Gender Barrier

Finally, it’s about Men from Mars and Women from Venus. Sometimes, men don’t understand women and women don’t get men – and this gender gap throws barriers in communication. Women tend to take conflict to their graves, literally, while men can move on instantly. Women rely on intuition, men on logic – so inherently, gender becomes a big block in successful communication.[7]

The problem: A male boss may inadvertently rub his female subordinates the wrong way with anti-feminism innuendoes, or even have problems with women taking too many family leaves. Similarly, women sometimes let their emotions get the better of them, something a male audience can’t relate to.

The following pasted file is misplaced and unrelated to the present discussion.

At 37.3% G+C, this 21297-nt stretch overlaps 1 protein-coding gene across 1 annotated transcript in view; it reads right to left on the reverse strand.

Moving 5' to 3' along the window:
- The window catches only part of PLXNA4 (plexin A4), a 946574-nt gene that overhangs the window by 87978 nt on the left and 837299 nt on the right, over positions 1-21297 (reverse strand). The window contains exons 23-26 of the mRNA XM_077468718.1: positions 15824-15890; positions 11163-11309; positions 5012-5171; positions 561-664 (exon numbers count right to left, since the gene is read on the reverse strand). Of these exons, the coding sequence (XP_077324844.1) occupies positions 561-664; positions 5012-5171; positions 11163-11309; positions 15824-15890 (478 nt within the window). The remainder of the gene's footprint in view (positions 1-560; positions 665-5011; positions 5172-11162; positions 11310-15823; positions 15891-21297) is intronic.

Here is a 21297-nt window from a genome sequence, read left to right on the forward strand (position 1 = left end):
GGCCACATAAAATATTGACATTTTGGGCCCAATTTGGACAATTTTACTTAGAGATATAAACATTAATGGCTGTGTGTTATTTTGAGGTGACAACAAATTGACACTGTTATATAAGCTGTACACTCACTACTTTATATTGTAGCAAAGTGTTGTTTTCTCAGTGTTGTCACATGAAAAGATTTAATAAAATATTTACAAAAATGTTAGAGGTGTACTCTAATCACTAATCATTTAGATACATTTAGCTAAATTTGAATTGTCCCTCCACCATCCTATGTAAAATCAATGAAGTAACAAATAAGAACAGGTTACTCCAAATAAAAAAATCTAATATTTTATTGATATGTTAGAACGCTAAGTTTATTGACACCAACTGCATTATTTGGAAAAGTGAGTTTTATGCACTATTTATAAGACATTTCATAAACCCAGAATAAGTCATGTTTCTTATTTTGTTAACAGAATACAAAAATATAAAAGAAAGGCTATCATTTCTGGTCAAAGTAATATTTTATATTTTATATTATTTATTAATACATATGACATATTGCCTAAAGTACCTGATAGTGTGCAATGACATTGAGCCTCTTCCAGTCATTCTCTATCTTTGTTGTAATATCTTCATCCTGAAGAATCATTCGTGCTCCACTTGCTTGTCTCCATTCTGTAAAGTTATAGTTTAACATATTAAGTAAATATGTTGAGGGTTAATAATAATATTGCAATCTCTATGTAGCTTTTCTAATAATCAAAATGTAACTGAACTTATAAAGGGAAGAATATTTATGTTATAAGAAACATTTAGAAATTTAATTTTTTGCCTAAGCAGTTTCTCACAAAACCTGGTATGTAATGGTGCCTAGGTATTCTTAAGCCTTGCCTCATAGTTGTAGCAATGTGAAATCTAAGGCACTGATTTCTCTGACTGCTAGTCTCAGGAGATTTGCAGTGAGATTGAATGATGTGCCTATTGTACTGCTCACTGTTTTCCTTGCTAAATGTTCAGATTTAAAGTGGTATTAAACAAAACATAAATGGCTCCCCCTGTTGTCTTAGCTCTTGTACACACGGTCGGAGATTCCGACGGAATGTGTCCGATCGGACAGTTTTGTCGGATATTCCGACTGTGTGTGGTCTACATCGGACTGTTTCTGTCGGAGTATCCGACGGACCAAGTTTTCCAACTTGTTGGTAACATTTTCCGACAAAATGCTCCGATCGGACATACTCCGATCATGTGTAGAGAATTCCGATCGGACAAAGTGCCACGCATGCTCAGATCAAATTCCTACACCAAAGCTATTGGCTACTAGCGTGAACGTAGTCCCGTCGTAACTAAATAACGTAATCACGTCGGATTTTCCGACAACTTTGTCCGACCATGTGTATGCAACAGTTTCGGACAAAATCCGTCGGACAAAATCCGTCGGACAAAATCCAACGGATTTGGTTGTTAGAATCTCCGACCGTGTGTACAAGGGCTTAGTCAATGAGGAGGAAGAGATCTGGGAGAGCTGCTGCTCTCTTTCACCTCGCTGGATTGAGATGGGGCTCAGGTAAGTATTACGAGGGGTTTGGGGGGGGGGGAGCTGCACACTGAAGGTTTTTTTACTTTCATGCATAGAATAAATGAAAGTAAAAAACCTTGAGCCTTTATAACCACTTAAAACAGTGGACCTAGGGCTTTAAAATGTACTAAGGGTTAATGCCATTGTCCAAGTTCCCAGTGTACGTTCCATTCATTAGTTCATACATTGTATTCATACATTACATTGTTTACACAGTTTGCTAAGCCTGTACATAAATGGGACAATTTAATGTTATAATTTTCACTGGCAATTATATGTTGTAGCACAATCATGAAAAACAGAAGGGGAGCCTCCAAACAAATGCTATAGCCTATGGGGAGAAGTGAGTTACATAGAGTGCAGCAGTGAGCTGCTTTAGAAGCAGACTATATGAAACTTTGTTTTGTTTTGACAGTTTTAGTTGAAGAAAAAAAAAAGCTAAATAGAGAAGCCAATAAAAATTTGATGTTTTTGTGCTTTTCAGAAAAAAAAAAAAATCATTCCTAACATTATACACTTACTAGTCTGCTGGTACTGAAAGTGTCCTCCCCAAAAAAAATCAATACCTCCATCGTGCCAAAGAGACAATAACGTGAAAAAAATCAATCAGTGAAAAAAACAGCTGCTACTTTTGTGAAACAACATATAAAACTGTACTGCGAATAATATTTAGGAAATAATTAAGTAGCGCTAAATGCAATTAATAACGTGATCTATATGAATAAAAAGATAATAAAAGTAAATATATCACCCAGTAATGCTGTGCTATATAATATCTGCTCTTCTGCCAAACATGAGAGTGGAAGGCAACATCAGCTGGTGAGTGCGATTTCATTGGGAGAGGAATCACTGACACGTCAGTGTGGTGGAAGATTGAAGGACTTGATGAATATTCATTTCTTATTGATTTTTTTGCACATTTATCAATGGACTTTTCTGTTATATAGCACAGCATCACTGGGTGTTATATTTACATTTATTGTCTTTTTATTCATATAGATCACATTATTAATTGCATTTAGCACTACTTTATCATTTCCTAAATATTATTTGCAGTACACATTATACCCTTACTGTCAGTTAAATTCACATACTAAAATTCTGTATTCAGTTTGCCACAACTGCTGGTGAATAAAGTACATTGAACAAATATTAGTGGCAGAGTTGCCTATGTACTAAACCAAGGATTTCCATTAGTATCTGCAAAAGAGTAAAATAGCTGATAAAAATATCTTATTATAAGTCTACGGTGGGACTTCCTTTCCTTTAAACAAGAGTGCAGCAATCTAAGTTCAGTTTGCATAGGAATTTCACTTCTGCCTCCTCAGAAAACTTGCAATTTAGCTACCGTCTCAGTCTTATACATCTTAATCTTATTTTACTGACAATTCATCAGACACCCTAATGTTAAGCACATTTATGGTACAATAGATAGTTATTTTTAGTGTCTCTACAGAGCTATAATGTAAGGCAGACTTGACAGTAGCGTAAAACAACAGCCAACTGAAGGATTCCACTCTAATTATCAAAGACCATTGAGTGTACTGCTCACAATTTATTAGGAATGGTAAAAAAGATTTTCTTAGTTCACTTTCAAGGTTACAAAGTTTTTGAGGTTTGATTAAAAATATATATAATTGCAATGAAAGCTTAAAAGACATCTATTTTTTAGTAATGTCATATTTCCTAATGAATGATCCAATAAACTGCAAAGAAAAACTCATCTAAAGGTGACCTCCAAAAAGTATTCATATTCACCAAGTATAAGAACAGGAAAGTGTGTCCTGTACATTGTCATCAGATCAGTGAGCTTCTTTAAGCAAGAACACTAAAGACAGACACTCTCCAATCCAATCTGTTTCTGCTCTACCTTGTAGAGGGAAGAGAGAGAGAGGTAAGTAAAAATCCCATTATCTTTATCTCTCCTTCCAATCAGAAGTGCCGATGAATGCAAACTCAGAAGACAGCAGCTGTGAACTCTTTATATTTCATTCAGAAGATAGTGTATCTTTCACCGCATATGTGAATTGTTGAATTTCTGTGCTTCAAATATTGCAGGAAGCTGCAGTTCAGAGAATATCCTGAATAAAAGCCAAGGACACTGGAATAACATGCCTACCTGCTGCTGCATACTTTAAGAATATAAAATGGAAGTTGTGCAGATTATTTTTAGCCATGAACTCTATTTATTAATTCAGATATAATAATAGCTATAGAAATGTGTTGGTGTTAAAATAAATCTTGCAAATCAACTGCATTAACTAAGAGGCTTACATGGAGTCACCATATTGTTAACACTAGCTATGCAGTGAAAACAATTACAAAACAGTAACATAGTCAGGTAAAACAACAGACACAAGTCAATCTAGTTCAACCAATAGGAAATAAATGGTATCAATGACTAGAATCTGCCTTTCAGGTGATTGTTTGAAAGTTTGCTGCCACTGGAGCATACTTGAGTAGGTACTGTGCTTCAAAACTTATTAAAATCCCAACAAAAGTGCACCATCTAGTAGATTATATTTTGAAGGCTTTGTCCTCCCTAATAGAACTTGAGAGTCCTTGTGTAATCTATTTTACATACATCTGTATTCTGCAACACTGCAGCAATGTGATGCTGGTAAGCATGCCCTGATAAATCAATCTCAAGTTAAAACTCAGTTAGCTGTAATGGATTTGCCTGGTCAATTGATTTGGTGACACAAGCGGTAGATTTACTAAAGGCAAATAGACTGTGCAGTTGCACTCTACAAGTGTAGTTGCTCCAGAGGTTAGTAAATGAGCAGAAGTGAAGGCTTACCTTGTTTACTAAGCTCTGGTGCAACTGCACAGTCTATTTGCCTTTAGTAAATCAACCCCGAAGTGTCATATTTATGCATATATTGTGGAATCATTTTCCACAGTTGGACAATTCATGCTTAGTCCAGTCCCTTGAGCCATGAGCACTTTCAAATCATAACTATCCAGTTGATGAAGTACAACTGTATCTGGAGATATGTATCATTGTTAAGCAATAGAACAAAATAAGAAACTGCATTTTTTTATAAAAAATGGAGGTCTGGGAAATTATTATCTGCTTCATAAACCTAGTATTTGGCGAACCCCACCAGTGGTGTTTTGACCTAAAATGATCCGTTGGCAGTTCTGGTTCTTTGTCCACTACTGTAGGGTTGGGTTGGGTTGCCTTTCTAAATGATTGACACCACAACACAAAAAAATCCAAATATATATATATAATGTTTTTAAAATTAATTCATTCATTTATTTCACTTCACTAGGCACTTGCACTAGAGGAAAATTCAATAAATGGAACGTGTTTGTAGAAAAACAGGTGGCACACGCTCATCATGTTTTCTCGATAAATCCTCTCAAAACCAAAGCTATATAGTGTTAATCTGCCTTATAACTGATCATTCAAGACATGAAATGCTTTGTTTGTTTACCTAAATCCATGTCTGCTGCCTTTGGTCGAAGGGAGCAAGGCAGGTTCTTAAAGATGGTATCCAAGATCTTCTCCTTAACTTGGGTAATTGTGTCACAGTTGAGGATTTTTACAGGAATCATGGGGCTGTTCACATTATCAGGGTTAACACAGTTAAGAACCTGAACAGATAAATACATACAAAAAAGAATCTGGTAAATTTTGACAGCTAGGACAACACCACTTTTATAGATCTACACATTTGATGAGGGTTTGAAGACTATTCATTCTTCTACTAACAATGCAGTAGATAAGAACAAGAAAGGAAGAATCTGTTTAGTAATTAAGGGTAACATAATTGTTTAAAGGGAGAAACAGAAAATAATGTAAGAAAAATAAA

The solution: Talk to people like people – don’t think or classify them into genders and then talk accordingly. Don’t make comments or innuendos that are gender biased – you don’t have to come across as an MCP or as a bra-burning feminist either. Keep gender out of it.

And remember, the key to successful communication is simply being open, making eye contact and smiling intermittently. The battle is usually half won when you say what you mean in simple, straightforward words and keep your emotions out of it.

Reference